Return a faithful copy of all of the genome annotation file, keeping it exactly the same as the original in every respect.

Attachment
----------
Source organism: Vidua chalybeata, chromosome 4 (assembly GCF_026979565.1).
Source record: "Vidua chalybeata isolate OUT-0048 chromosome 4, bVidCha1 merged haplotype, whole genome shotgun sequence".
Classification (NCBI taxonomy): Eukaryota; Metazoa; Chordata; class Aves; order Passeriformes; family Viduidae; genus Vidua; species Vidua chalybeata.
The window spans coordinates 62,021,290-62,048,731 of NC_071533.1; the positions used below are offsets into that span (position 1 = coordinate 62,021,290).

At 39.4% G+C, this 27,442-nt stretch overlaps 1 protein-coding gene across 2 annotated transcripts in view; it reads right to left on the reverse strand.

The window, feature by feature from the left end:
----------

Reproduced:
Source organism: Vidua chalybeata, chromosome 4 (assembly GCF_026979565.1).
Source record: "Vidua chalybeata isolate OUT-0048 chromosome 4, bVidCha1 merged haplotype, whole genome shotgun sequence".
Classification (NCBI taxonomy): Eukaryota; Metazoa; Chordata; class Aves; order Passeriformes; family Viduidae; genus Vidua; species Vidua chalybeata.
The window spans coordinates 62,021,290-62,048,731 of NC_071533.1; the positions used below are offsets into that span (position 1 = coordinate 62,021,290).

At 39.4% G+C, this 27,442-nt stretch overlaps 1 protein-coding gene across 2 annotated transcripts in view; it reads right to left on the reverse strand.

The window, feature by feature from the left end: